Japanese sex workers occupied a special place in the desires and fantasies of French colonial men in Asia as seen in ‘Our Hungarians,’ La Vie Indo-Chinoise, November 13, 1897. From “Sex and the Colonial City” in this issue.
Journal of World History volume 28, numbers 3&4 is a special double issue guest edited by Tracey Rizzo on Gender and Empire. It includes more than 400 pages of articles and book reviews from world history scholars.
From the Editor’s Introduction:
Gender and Empire as a subfield of world history goes beyond the study of the men and women who made and unmade empires. Intimacies generated ties that facilitated or impeded the modernization of family and nation, demarcating contact zones. Bodies–adorned, fetishized, public–displayed and negotiated imperial relations. Detritus, the material remains of empire and intimacy, lodged itself in the institutions and discourses of modernity. When world historians talk across boundaries and borders, we situate disjointed ruins in broader trends and patterns, without which they are mere curiosities. Assembled here: a Chinese scalp; a silver buckle from Malaya; a bawdy cartoon from Hanoi; a hybrid recipe from Nigeria; dossiers from Lebanon and El Salvador; government orders promoting or suppressing prostitution… Confined to a national or even imperial history, such fragments do not tell us anything about coloniality. Here they do.
Plus five more articles, 13 book reviews, books received, and the volume index.
Find the full text of the issue at Project MUSE
About the Journal
The Journal of World History publishes research into historical questions requiring the investigation of evidence on a global, comparative, cross-cultural, or transnational scale. It is devoted to the study of phenomena that transcend the boundaries of single states, regions, or cultures, such as large-scale population movements, long-distance trade, cross-cultural technology transfers, and the transnational spread of ideas.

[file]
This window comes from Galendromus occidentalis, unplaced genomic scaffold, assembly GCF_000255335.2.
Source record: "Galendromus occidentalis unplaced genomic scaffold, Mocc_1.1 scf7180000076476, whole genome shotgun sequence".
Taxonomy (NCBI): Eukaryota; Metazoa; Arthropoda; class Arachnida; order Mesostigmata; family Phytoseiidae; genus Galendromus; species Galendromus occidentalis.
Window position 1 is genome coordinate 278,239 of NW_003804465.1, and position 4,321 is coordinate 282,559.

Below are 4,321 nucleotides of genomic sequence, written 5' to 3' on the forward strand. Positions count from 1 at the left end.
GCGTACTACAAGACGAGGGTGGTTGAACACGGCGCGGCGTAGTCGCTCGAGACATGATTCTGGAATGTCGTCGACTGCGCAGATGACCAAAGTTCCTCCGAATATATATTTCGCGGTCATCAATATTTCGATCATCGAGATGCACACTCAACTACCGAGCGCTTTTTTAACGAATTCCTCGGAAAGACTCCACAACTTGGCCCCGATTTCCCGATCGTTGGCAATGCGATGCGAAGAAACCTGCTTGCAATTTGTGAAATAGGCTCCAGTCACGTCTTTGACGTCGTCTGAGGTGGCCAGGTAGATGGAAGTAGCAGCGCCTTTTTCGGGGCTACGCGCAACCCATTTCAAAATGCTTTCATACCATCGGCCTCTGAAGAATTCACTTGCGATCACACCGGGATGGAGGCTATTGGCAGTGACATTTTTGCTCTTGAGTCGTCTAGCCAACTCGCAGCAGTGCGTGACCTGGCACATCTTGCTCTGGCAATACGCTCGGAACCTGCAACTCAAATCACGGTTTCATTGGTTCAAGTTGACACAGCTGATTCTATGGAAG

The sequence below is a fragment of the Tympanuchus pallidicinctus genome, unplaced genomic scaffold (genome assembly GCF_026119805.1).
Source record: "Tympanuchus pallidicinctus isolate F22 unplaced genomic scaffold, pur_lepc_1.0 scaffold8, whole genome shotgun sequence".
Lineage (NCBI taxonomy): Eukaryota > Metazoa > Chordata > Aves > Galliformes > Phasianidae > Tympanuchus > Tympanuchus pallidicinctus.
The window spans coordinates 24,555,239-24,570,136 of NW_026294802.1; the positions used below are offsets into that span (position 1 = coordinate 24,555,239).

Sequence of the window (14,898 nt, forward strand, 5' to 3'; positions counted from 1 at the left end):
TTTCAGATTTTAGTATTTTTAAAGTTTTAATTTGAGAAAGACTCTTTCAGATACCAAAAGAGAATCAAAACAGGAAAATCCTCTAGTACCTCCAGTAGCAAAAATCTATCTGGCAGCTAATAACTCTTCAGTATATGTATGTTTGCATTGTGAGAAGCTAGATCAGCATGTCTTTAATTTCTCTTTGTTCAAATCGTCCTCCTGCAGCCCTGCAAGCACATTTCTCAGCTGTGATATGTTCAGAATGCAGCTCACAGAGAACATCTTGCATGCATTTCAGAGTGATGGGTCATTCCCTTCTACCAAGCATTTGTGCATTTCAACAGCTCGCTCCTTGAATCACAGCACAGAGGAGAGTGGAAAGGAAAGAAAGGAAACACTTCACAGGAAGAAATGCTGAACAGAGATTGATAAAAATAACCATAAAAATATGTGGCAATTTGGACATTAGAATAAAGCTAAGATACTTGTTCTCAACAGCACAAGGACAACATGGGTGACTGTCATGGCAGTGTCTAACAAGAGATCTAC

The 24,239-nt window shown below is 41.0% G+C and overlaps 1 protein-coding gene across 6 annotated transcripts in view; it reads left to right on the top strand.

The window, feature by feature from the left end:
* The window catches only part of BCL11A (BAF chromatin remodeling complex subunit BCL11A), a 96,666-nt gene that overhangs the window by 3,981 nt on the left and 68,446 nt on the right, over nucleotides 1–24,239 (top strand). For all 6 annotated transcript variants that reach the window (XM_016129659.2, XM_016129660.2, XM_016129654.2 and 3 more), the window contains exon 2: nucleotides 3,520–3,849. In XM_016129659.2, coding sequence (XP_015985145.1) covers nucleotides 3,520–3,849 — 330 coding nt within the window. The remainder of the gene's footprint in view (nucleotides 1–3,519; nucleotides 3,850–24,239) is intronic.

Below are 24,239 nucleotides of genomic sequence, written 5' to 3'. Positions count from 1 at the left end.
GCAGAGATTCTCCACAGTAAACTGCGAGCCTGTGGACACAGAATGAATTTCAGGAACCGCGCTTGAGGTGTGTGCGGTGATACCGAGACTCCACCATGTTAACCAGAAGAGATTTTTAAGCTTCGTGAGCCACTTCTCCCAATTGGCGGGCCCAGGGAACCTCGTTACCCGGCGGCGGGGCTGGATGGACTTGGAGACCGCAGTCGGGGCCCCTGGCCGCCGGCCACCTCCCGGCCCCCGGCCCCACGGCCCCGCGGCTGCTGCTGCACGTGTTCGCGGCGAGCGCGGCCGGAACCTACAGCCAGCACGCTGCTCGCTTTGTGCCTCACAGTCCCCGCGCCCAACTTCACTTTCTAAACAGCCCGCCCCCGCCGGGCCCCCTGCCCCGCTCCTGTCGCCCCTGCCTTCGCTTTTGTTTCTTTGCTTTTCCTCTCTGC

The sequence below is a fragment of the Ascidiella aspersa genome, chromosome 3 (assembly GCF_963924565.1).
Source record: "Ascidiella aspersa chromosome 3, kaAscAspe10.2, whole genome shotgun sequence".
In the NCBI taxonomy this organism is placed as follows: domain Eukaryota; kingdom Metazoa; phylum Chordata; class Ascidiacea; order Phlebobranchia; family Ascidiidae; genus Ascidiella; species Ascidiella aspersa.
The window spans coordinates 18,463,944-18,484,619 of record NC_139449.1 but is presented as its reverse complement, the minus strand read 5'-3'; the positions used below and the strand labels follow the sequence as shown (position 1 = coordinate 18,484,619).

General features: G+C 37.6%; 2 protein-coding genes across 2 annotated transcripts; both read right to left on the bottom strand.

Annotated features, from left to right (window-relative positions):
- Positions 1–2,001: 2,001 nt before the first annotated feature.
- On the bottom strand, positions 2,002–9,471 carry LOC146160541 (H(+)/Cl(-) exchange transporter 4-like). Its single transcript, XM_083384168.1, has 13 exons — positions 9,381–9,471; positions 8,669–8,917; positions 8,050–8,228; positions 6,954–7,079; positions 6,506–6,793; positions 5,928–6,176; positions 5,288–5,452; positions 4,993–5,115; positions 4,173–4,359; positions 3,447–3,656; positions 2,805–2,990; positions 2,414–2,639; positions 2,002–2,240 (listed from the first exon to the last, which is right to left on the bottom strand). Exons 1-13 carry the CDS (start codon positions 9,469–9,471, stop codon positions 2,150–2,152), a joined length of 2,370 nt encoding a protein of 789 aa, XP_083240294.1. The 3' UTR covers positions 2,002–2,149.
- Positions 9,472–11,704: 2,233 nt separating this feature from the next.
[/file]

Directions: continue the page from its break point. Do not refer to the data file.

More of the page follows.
Individual subscription is by membership in the World History Association. Institutional subscriptions available through UH Press.
The Journal of World History is proud to introduce a new article and peer review submission system, accessible now at at jwh.msubmit.net.
Posted in Journal of World History
Tagged Africa, American history, British History, china, Colonialism, empire, France, gender, history, Japan, Postcolonialism, Vietnam, world history
Mandala of the Two Worlds (Ryōkai mandara), one of two hanging scrolls, Edo period (1693). Ink and colors on silk, 410.9 x 378.4 cm (each). Tōji Temple, Kyoto. Source: Sawa and Hamada (1983–1984, 24, 29). From “Sankei Mandara: Layered Maps to Sacred Places,” in this issue.
Cross-Currents: East Asian History and Culture Review vol. 6, no. 2 opens with a section on cartography, echoing a theme published in vol. 6, no. 1 earlier this year.
Maps and Their Contexts: Reflections on Cartography and Culture in Premodern East Asia
This double-issue issue of China Review International arrives with two features and more than 20 reviews of scholarly literature in Chinese studies, including seven reviews of University of Hawai`i Press books.
- Reuven Amitai and Michal Biran, editors, Nomads as Agents of Cultural Change: The Mongols and their Eurasian Predecessors Reviewed by Liu Yingsheng
- Bridie Andrews, The Making of Modern Chinese Medicine, 1850–1960 Reviewed by He Bian
- Mark E. Byington, The Ancient State of Puyŏ in Northeast Asia: Archaeology and Historical Memory Reviewed by Christopher J. Bae
- Jeehee Hong, Theater of the Dead: A Social Turn in Chinese Funerary Art, 1000–1400 Reviewed by Phillip E. Bloom
- Hilde De Weerdt, Information, Territory, and Networks: The Crisis and Maintenance of Empire in Song China Reviewed by Sukhee Lee
- Charlotte Furth, Opening to China: A Memoir of Normalization, 1981–82 Reviewed by Brett Sheehan
- Hiro Saito, The History Problem: The Politics of War Commemoration in East Asia Reviewed by Takashi Yoshida
- Jonathan Schlesinger, A World Trimmed with Fur: Wild Things, Pristine Places, and the Natural Fringes of Qing Rule Reviewed by Joanna Waley-Cohen
- Jerome Silbergeld and Eugene Y. Wang, editors, The Zoomorphic Imagination in Chinese Art and Culture Reviewed by Todd Foley
- Sem Vermeersch, translator, A Chinese Traveler in Medieval Korea: Xu Jing’s Illustrated Account of the Xuanhe Embassy to Koryo Reviewed by Naomi Standen
…plus 10 more.
Find the full text of the issue at Project MUSE
About the Journal